Questions Raised About Minnesota Day Care Fingerprint Law
ST. PAUL, Minn. (AP) — Some Minnesota lawmakers and daycare providers say a new law collecting fingerprints from older children in child care homes goes too far.
The Pioneer Press reports that the law requires children ages 13 through 17 to be fingerprinted and photographed if they live in home where child care is being provided.
The requirement is part of an effort to improve background checks on people who are around vulnerable populations.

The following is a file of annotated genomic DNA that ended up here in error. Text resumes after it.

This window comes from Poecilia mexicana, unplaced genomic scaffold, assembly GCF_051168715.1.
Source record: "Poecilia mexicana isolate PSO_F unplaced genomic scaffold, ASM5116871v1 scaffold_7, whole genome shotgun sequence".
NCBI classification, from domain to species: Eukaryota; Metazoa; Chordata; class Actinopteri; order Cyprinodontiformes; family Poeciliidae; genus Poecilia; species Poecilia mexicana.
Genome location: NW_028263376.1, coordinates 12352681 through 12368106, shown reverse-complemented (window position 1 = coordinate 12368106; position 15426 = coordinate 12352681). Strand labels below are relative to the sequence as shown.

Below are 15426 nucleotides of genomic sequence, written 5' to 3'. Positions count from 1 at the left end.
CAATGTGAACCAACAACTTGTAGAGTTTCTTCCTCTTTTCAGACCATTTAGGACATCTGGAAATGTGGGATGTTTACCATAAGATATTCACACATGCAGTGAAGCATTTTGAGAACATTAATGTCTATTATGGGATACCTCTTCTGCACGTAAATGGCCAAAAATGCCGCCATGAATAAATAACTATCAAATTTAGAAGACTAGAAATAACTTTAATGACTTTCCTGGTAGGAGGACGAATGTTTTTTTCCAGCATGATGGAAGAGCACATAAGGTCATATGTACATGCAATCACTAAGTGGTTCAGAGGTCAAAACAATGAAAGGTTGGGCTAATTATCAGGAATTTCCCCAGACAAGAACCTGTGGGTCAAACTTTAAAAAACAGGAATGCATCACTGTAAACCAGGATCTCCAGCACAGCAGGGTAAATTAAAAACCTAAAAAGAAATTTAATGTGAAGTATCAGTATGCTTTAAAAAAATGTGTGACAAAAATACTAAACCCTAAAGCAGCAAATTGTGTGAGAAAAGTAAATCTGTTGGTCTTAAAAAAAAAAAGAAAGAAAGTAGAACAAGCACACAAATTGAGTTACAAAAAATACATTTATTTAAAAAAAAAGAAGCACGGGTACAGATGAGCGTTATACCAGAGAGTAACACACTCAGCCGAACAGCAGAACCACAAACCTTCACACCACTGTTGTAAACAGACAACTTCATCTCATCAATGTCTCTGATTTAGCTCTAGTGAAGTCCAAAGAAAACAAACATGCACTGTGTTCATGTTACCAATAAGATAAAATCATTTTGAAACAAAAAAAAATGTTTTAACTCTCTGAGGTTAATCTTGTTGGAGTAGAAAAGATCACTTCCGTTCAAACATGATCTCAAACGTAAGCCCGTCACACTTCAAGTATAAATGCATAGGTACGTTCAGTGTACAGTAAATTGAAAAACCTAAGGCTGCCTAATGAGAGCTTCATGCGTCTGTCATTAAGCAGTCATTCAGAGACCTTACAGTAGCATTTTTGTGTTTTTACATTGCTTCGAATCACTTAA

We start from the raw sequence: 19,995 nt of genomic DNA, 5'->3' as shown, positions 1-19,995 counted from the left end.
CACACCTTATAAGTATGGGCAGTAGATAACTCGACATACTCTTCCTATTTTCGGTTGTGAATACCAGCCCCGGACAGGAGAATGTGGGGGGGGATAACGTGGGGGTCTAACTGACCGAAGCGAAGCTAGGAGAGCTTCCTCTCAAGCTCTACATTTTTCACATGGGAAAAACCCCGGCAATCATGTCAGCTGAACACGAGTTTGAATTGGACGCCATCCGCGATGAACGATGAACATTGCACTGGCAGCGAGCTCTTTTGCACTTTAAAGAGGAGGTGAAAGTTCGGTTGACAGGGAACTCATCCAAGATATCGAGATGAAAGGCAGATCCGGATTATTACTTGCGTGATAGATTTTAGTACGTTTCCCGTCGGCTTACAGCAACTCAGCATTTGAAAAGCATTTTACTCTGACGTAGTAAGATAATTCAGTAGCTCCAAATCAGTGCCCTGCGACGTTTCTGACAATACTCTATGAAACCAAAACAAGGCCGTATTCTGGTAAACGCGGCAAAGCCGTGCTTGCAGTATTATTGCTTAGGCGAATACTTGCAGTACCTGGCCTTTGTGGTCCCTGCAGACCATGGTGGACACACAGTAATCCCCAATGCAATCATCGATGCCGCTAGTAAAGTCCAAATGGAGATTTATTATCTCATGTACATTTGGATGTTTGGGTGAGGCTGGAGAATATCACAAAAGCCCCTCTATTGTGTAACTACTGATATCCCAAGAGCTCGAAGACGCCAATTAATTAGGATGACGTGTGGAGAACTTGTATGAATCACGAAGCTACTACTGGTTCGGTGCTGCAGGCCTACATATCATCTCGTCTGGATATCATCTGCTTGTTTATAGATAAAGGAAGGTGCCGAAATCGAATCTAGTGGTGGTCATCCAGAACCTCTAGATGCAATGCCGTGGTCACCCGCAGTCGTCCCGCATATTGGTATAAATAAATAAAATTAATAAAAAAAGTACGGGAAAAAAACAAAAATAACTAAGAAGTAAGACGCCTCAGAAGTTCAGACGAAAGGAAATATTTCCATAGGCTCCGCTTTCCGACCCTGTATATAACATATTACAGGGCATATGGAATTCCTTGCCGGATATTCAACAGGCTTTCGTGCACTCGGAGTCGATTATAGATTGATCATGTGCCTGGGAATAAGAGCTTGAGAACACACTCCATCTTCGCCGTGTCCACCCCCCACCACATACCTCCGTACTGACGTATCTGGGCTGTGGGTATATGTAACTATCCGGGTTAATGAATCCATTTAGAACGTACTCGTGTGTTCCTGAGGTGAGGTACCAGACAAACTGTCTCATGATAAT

A state Department of Human Services official says fingerprints are a more accurate source of identification and allows the government to better track future criminal activity.
Republican Sen. Jim Abeler of Anoka wants the law repealed, saying it seems over the top. Abeler chairs the Senate's human services committee and has called for a Nov. 1 hearing regarding the policy.